Coming soon to London: a door in a wall present “The Life and Death of Paul Marrane”

"The Life and Death of Paul Marrane"This site has previously discussed the work of London interactive theatre company a door in a wall, admiringly previewing their Spring 2014 The Diplomatic Corpse and their Autumn 2014 A Stab In The Dark. Happily, recently the company announced their next big public piece: The Life and Death of Paul Marrane.

The flurry of activity that followed the sudden demise of a perfect stranger was unexpected. There seemed no suggestion of foul play and he had no apparent close friends or family. Even his colleagues were not entirely certain what he did. But from the moment he collapsed on the floor of the bank, Professor Paul Marrane attracted the attention of some powerful figures. Whispered rumours hint at a highly unusual life. Now representatives of four influential organisations are descending upon the area of Poplar in east London, eager to be present at the reading of his will.

Players in teams of three-to-six (by strong recommendation) are required to choose one of these four factions at the start of the game. Will your faction successfully claim Marrane’s estate and use his secrets to your advantage? Each team will need a video-capable smartphone to hand; the story leads teams out into the nearby streets in search of clues and characters. The work of a door in a wall relies on following clues, finding locations, solving puzzles and interacting with characters; they are famed for their pun-heavy sense of humour. This piece aims to have a heavier emphasis on exploration and story than their previous murder mysteries, though there’s still a mystery to piece together and connections to make as you explore the East End.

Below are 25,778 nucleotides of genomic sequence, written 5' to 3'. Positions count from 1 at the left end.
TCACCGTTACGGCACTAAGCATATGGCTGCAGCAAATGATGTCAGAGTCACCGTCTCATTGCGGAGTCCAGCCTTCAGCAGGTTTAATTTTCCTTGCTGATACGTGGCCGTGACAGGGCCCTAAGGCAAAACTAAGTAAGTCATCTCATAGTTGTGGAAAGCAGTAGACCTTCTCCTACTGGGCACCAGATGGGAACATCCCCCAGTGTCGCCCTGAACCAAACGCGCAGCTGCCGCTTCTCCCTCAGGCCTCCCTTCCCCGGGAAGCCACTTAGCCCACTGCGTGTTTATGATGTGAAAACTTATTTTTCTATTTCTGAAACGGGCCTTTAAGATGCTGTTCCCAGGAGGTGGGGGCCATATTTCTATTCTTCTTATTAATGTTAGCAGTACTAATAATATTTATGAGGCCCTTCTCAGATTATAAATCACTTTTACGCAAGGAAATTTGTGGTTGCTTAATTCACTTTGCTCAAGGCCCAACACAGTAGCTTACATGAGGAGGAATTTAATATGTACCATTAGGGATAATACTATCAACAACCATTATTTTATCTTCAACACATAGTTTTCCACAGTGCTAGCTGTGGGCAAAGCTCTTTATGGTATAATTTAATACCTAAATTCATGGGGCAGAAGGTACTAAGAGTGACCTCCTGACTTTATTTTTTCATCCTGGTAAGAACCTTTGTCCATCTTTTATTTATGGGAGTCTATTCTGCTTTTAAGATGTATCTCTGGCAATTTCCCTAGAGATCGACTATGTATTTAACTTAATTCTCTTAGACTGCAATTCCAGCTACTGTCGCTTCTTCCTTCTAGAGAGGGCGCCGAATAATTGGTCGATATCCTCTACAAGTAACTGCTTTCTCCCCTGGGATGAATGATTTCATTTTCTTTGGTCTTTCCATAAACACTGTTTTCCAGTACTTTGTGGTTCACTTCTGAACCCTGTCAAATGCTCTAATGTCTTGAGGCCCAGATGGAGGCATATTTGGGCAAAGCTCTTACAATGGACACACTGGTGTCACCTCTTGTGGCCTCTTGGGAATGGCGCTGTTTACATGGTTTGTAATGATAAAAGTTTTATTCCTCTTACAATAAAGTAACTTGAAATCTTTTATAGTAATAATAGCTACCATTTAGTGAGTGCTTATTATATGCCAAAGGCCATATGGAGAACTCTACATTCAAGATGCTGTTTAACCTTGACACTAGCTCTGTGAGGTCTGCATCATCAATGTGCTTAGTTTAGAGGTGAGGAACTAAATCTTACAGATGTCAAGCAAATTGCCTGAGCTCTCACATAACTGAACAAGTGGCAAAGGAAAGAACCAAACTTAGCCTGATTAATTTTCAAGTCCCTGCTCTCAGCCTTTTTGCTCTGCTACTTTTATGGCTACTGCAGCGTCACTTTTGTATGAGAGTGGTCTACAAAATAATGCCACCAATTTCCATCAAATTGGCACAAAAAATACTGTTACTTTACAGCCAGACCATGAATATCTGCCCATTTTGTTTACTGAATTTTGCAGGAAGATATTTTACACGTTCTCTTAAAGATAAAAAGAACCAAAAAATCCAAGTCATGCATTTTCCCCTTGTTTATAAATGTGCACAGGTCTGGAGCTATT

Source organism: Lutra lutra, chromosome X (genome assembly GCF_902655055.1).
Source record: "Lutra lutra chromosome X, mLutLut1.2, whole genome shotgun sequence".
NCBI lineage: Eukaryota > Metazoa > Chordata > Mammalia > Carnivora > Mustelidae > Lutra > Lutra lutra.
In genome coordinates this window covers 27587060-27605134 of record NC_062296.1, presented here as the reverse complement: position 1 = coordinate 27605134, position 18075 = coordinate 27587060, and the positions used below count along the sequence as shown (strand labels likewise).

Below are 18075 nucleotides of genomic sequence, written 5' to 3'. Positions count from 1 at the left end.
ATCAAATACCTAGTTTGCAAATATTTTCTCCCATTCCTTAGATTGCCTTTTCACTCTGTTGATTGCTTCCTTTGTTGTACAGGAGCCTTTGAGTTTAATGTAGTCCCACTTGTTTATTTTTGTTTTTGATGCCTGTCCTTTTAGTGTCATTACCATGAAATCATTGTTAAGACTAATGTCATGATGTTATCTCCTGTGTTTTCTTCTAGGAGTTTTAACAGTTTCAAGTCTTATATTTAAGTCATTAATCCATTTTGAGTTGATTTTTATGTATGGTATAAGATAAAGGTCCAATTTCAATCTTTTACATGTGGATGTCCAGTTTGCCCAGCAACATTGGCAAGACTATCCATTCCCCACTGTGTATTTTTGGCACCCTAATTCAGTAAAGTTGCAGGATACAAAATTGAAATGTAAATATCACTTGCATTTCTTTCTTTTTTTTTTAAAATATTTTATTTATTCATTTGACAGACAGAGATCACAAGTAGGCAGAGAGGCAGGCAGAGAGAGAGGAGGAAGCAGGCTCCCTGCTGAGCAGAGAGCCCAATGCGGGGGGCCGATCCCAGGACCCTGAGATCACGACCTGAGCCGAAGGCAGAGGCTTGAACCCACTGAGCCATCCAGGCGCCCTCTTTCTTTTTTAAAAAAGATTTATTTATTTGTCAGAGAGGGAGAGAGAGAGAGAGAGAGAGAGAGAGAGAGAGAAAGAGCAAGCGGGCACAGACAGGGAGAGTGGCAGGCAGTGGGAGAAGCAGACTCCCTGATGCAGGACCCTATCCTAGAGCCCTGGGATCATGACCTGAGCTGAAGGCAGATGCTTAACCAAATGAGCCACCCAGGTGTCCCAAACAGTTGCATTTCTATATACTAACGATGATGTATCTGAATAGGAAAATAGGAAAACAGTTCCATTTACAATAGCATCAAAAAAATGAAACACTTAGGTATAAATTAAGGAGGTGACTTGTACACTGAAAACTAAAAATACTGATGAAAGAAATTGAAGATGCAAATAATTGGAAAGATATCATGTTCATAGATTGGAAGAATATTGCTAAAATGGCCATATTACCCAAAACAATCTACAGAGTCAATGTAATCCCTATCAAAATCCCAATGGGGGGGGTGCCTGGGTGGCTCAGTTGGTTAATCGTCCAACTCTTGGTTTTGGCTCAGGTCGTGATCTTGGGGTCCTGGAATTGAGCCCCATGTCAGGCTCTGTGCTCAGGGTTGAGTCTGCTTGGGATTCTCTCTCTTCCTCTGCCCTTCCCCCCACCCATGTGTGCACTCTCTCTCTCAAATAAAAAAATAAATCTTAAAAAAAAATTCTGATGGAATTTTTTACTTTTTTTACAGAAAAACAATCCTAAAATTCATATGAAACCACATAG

Maya Angelou said “I’ve learned that people will forget what you said, people will forget what you did, but people will never forget how you made them feel“. Perhaps the role of puzzles in puzzle adventures is slightly overrated, and it’ll be the situations, story, moods and sensations that an adventure generates which you remember, rather than the puzzles themselves. You can play at 6:30pm on most nights in May (not Tuesdays, Wednesdays or Monday 11th/18th) and also at 1:30pm at weekends as well. Tickets are £30/player, but you get a lot for your money, with games expected to last about four hours. The company has an excellent track record of generating memorable, popular and acccessible adventures; bookings opened recently and almost a thousand tickets were sold on the first day.

Sounds very likely to be another hit!

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